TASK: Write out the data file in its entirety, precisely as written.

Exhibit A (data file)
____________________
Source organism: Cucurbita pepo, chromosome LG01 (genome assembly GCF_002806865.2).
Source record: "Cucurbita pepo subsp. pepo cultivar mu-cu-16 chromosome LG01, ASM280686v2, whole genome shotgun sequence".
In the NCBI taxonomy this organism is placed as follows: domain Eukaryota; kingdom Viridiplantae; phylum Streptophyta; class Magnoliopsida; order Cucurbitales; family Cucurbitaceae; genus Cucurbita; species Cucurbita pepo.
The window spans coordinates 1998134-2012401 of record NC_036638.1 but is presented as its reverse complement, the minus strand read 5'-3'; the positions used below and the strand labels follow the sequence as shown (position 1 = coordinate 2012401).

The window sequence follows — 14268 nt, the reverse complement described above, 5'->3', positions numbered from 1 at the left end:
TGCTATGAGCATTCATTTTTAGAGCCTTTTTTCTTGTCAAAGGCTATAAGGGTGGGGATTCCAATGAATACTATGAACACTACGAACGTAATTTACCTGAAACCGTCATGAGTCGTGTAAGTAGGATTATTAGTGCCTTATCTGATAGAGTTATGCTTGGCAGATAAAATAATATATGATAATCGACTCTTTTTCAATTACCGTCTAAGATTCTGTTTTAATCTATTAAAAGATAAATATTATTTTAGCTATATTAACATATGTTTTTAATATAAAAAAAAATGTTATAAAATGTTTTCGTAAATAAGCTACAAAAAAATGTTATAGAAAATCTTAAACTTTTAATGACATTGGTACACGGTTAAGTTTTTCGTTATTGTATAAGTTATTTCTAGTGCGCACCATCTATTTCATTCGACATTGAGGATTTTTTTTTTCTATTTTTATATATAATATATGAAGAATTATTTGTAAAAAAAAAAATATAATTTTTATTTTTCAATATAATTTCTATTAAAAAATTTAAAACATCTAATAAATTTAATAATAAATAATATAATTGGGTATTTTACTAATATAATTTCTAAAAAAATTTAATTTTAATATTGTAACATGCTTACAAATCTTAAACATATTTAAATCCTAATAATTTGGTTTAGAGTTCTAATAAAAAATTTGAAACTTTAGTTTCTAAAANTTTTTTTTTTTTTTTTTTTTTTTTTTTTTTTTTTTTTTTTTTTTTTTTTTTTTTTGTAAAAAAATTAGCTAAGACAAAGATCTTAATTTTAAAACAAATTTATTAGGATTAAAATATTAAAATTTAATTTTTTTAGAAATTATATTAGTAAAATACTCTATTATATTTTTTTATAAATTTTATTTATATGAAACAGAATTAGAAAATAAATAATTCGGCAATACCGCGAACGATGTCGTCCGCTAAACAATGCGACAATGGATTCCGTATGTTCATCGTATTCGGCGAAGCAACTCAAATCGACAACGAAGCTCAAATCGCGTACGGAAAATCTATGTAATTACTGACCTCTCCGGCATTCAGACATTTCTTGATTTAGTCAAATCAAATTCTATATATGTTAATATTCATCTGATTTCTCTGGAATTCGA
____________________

Source organism: Cucurbita pepo, chromosome LG01 (genome assembly GCF_002806865.2).
Source record: "Cucurbita pepo subsp. pepo cultivar mu-cu-16 chromosome LG01, ASM280686v2, whole genome shotgun sequence".
In the NCBI taxonomy this organism is placed as follows: domain Eukaryota; kingdom Viridiplantae; phylum Streptophyta; class Magnoliopsida; order Cucurbitales; family Cucurbitaceae; genus Cucurbita; species Cucurbita pepo.
The window spans coordinates 1998134-2012401 of record NC_036638.1 but is presented as its reverse complement, the minus strand read 5'-3'; the positions used below and the strand labels follow the sequence as shown (position 1 = coordinate 2012401).

The window sequence follows — 14268 nt, the reverse complement described above, 5'->3', positions numbered from 1 at the left end:
TGCTATGAGCATTCATTTTTAGAGCCTTTTTTCTTGTCAAAGGCTATAAGGGTGGGGATTCCAATGAATACTATGAACACTACGAACGTAATTTACCTGAAACCGTCATGAGTCGTGTAAGTAGGATTATTAGTGCCTTATCTGATAGAGTTATGCTTGGCAGATAAAATAATATATGATAATCGACTCTTTTTCAATTACCGTCTAAGATTCTGTTTTAATCTATTAAAAGATAAATATTATTTTAGCTATATTAACATATGTTTTTAATATAAAAAAAAATGTTATAAAATGTTTTCGTAAATAAGCTACAAAAAAATGTTATAGAAAATCTTAAACTTTTAATGACATTGGTACACGGTTAAGTTTTTCGTTATTGTATAAGTTATTTCTAGTGCGCACCATCTATTTCATTCGACATTGAGGATTTTTTTTTTCTATTTTTATATATAATATATGAAGAATTATTTGTAAAAAAAAAAATATAATTTTTATTTTTCAATATAATTTCTATTAAAAAATTTAAAACATCTAATAAATTTAATAATAAATAATATAATTGGGTATTTTACTAATATAATTTCTAAAAAAATTTAATTTTAATATTGTAACATGCTTACAAATCTTAAACATATTTAAATCCTAATAATTTGGTTTAGAGTTCTAATAAAAAATTTGAAACTTTAGTTTCTAAAANTTTTTTTTTTTTTTTTTTTTTTTTTTTTTTTTTTTTTTTTTTTTTTTTTTTTTTTGTAAAAAAATTAGCTAAGACAAAGATCTTAATTTTAAAACAAATTTATTAGGATTAAAATATTAAAATTTAATTTTTTTAGAAATTATATTAGTAAAATACTCTATTATATTTTTTTATAAATTTTATTTATATGAAACAGAATTAGAAAATAAATAATTCGGCAATACCGCGAACGATGTCGTCCGCTAAACAATGCGACAATGGATTCCGTATGTTCATCGTATTCGGCGAAGCAACTCAAATCGACAACGAAGCTCAAATCGCGTACGGAAAATCTATGTAATTACTGACCTCTCCGGCATTCAGACATTTCTTGATTTAGTCAAATCAAATTCTATATATGTTAATATTCATCTGATTTCTCTGGAATTCGA